On the other hand, several companies have now developed low-cost GPS-based collars to help farmers like you manage their animals.

In addition, there is now equipment available to detect when cows are in heat, calving, or have contracted infectious diseases and metabolic disorders.

According to the latest research (Bewley, 2016 and Caja et al., 2016), these advancements have significant potential to expand the boundaries of animal welfare.

And, of course, there is a dark horse of lab-grown food becoming a reality in the next few decades. Until these technologies become mainstream, the world still depends on farmers like you.

But, farmers are turning to technology to lower production costs and increase profits. One clear example is dairy and beef farmers using satellite technology services such as to measure and manage their pastures.

Farmers like Stuart Barr, a dairy farmer from Ringarooma, Tasmania, now make an additional profit of 80,000 dollars every year on his dairy farm. Just by using to help him manage his pasture.

7. Where else can you learn about farm animals?

8. Measure and manage your pasture automatically for $15/ ha/ year

Measuring and managing your pasture can help you improve animal health and profits. Pasture-feeding your animals provide a balanced, nutritionally rich diet. It also helps you save feed costs and increase production.

If conventional ways of measuring your pasture are too cumbersome and costly, you can consider an automatic pasture measurement service such as We use artificial intelligence and high-resolution satellite imagery to help you automatically measure pasture growth.

We also factor in local weather and data from your farm. The weather data helps factor in seasonal weather changes, and the farm data helps factor in other important local variables, such as when your cows last grazed a particular paddock or when a paddock was last fertilised.

This means we can help you measure pasture growth until 3,500 Kg DM/ha with reasonable confidence to help you utilise surplus pasture effectively. And is something that other pasture growth measurement tools or services cannot offer.

We have a simple pricing structure. You pay a flat fee of AUD 1,099 per year and then pay AUD 8 per hectare per year. So, if you own 150 hectares, you will pay about AUD 15 per hectare per year. And if you want something simpler, we also offer you a free plan that costs you nothing.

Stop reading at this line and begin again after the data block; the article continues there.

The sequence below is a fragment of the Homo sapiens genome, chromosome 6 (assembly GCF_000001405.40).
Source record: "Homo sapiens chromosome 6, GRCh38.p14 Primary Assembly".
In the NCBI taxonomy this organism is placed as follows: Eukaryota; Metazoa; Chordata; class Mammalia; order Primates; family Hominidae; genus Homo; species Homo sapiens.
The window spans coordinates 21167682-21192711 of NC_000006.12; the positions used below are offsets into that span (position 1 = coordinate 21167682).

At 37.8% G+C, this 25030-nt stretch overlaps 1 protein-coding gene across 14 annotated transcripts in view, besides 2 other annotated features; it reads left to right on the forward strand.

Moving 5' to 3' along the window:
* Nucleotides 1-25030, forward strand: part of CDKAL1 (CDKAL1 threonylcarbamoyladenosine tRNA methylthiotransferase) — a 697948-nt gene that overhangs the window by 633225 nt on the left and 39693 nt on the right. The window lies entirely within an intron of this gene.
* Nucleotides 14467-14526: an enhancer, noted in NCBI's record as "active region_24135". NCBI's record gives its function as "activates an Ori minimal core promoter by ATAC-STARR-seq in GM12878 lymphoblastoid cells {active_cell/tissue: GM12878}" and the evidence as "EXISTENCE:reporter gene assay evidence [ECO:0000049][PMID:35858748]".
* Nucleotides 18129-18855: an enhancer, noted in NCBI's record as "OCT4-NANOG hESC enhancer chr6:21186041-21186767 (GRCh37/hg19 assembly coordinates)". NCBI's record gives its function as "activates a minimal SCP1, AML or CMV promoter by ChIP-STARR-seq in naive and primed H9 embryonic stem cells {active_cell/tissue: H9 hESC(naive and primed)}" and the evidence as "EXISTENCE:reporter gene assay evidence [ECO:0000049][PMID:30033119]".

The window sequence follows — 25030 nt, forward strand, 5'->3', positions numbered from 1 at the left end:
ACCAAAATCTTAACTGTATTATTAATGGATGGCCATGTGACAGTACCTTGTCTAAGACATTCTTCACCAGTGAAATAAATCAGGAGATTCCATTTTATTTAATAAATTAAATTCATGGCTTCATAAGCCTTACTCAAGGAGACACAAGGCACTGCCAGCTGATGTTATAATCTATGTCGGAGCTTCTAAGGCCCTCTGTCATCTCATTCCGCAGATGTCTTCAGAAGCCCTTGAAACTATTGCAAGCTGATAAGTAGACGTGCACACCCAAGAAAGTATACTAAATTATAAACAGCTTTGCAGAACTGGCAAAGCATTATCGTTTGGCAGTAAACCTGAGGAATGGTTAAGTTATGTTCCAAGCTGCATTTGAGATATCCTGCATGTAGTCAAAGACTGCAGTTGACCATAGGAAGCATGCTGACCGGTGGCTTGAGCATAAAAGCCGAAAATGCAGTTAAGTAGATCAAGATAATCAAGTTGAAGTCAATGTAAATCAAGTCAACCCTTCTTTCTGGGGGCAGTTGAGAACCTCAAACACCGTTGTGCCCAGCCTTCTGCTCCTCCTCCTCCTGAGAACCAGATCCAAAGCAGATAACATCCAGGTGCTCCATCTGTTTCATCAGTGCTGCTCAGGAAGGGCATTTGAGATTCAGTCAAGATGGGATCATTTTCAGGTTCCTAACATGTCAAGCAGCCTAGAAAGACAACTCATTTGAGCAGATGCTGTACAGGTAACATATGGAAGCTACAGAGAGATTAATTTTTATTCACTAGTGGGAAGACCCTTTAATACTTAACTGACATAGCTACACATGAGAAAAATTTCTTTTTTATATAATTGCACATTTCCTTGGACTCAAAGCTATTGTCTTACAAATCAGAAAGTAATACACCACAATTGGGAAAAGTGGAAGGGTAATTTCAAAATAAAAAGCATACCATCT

Please check out our free and paid plans. It will change your life and your pasture for the better.

Happy Farming!

9. Additional Reading Resources


  1. Taking Care Of Livestock With Agtech and AI

  2. How to prevent heat stress in your animals

  3. Nutrition for your calves (Part 2)

  4. Calving during the growing season

  5. Factors That Affect Calving Date

  6. Using body condition scoring (BCS) to assess the health of dairy cows

  7. How To Work With Your Vet For The Best Farm Outcomes

  8. Common Cow Diseases to Watch Out For

  9. Monitoring Heat in Cows: How to Find Your Optimal Mating Window

  10. How feeding livestock hemp can improve animal health

  11. Using Body Fat to Improve Reproductive Health of Cows

  12. Effective calf weaning strategies

  13. Rearing Healthy Calves

  14. How to get your cows to cool down when the heat is up!

  15. Important pre-calving care tips for your dairy farm

  16. Compensatory Gain in Cattle

  17. Getting your calf health management practices right

  18. Crossbreeding for more profits and better outcomes

  19. Crossbreeding systems

  20. Rearing productive heifers

  21. How to detect and identify mastitis early?

  22. Controlling mastitis in your dairy cows

  23. Heat Stress in Cows

  24. Night rituals for your cows

  25. Understanding cows by their body language

  26. Keeping your cows clean

  27. Water Quality Standard for Cattle: “I will consume healthy water only!

  28. Take heat stress off your cow’s plate Right Now! It’s affecting the Mating behaviour.

  29. Common Summer Diseases your cows are prone to

  30. Planning a Nutritious Diet for Heat-stressed Cows

  31. What is Dystocia and How to Deal With It

  32. Calving Cows - The Basics of a Safe Delivery

  33. How To Raise Healthy Calves: From Pre-Calving to Post-Calving Stage

  34. How to Keep Heifers Healthy In Calving & Post-Calving Stage

Related Articles

Back to Blog